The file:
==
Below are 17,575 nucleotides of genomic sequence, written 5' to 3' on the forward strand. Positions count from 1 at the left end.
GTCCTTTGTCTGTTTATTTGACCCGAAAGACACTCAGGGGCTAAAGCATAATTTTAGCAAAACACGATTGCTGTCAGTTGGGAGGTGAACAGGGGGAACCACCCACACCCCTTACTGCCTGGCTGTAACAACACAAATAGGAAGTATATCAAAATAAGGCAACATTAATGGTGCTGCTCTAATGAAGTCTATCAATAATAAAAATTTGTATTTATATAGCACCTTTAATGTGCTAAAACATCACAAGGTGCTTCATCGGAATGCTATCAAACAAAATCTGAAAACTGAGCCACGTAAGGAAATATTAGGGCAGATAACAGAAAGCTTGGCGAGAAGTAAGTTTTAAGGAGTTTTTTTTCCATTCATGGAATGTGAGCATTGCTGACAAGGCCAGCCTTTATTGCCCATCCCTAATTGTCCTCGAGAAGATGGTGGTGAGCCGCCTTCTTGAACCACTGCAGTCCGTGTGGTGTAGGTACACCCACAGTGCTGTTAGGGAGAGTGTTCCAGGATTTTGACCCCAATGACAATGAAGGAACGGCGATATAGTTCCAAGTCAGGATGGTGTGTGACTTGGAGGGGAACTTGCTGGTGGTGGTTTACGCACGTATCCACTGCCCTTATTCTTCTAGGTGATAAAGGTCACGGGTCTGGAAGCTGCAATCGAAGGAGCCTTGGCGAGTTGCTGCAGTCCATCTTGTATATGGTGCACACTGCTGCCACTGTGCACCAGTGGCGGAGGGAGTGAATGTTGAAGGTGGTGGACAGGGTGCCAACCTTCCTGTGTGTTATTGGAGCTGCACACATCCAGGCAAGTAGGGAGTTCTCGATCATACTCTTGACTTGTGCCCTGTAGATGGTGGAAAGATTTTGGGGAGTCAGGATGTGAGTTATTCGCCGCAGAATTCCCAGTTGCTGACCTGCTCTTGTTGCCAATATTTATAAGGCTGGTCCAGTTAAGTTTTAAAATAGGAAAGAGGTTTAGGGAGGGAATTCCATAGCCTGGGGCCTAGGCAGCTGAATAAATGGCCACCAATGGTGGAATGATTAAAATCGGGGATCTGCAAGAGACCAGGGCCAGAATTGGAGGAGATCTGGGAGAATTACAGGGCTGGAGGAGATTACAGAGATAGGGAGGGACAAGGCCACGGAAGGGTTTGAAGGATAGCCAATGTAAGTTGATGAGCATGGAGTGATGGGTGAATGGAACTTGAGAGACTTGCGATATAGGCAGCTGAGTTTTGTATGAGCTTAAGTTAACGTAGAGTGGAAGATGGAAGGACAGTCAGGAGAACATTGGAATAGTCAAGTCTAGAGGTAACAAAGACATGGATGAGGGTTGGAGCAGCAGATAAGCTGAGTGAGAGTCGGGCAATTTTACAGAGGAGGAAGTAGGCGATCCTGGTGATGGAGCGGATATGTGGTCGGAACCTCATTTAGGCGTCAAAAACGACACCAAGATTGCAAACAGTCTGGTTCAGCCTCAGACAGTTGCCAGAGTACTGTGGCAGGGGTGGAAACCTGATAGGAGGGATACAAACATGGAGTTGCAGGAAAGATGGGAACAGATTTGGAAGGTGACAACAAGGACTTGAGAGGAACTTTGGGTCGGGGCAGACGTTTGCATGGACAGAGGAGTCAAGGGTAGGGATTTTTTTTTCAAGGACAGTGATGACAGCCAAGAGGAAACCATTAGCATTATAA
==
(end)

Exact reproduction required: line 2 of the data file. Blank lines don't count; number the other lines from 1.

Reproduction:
GTCCTTTGTCTGTTTATTTGACCCGAAAGACACTCAGGGGCTAAAGCATAATTTTAGCAAAACACGATTGCTGTCAGTTGGGAGGTGAACAGGGGGAACCACCCACACCCCTTACTGCCTGGCTGTAACAACACAAATAGGAAGTATATCAAAATAAGGCAACATTAATGGTGCTGCTCTAATGAAGTCTATCAATAATAAAAATTTGTATTTATATAGCACCTTTAATGTGCTAAAACATCACAAGGTGCTTCATCGGAATGCTATCAAACAAAATCTGAAAACTGAGCCACGTAAGGAAATATTAGGGCAGATAACAGAAAGCTTGGCGAGAAGTAAGTTTTAAGGAGTTTTTTTTCCATTCATGGAATGTGAGCATTGCTGACAAGGCCAGCCTTTATTGCCCATCCCTAATTGTCCTCGAGAAGATGGTGGTGAGCCGCCTTCTTGAACCACTGCAGTCCGTGTGGTGTAGGTACACCCACAGTGCTGTTAGGGAGAGTGTTCCAGGATTTTGACCCCAATGACAATGAAGGAACGGCGATATAGTTCCAAGTCAGGATGGTGTGTGACTTGGAGGGGAACTTGCTGGTGGTGGTTTACGCACGTATCCACTGCCCTTATTCTTCTAGGTGATAAAGGTCACGGGTCTGGAAGCTGCAATCGAAGGAGCCTTGGCGAGTTGCTGCAGTCCATCTTGTATATGGTGCACACTGCTGCCACTGTGCACCAGTGGCGGAGGGAGTGAATGTTGAAGGTGGTGGACAGGGTGCCAACCTTCCTGTGTGTTATTGGAGCTGCACACATCCAGGCAAGTAGGGAGTTCTCGATCATACTCTTGACTTGTGCCCTGTAGATGGTGGAAAGATTTTGGGGAGTCAGGATGTGAGTTATTCGCCGCAGAATTCCCAGTTGCTGACCTGCTCTTGTTGCCAATATTTATAAGGCTGGTCCAGTTAAGTTTTAAAATAGGAAAGAGGTTTAGGGAGGGAATTCCATAGCCTGGGGCCTAGGCAGCTGAATAAATGGCCACCAATGGTGGAATGATTAAAATCGGGGATCTGCAAGAGACCAGGGCCAGAATTGGAGGAGATCTGGGAGAATTACAGGGCTGGAGGAGATTACAGAGATAGGGAGGGACAAGGCCACGGAAGGGTTTGAAGGATAGCCAATGTAAGTTGATGAGCATGGAGTGATGGGTGAATGGAACTTGAGAGACTTGCGATATAGGCAGCTGAGTTTTGTATGAGCTTAAGTTAACGTAGAGTGGAAGATGGAAGGACAGTCAGGAGAACATTGGAATAGTCAAGTCTAGAGGTAACAAAGACATGGATGAGGGTTGGAGCAGCAGATAAGCTGAGTGAGAGTCGGGCAATTTTACAGAGGAGGAAGTAGGCGATCCTGGTGATGGAGCGGATATGTGGTCGGAACCTCATTTAGGCGTCAAAAACGACACCAAGATTGCAAACAGTCTGGTTCAGCCTCAGACAGTTGCCAGAGTACTGTGGCAGGGGTGGAAACCTGATAGGAGGGATACAAACATGGAGTTGCAGGAAAGATGGGAACAGATTTGGAAGGTGACAACAAGGACTTGAGAGGAACTTTGGGTCGGGGCAGACGTTTGCATGGACAGAGGAGTCAAGGGTAGGGATTTTTTTTTCAAGGACAGTGATGACAGCCAAGAGGAAACCATTAGCATTATAA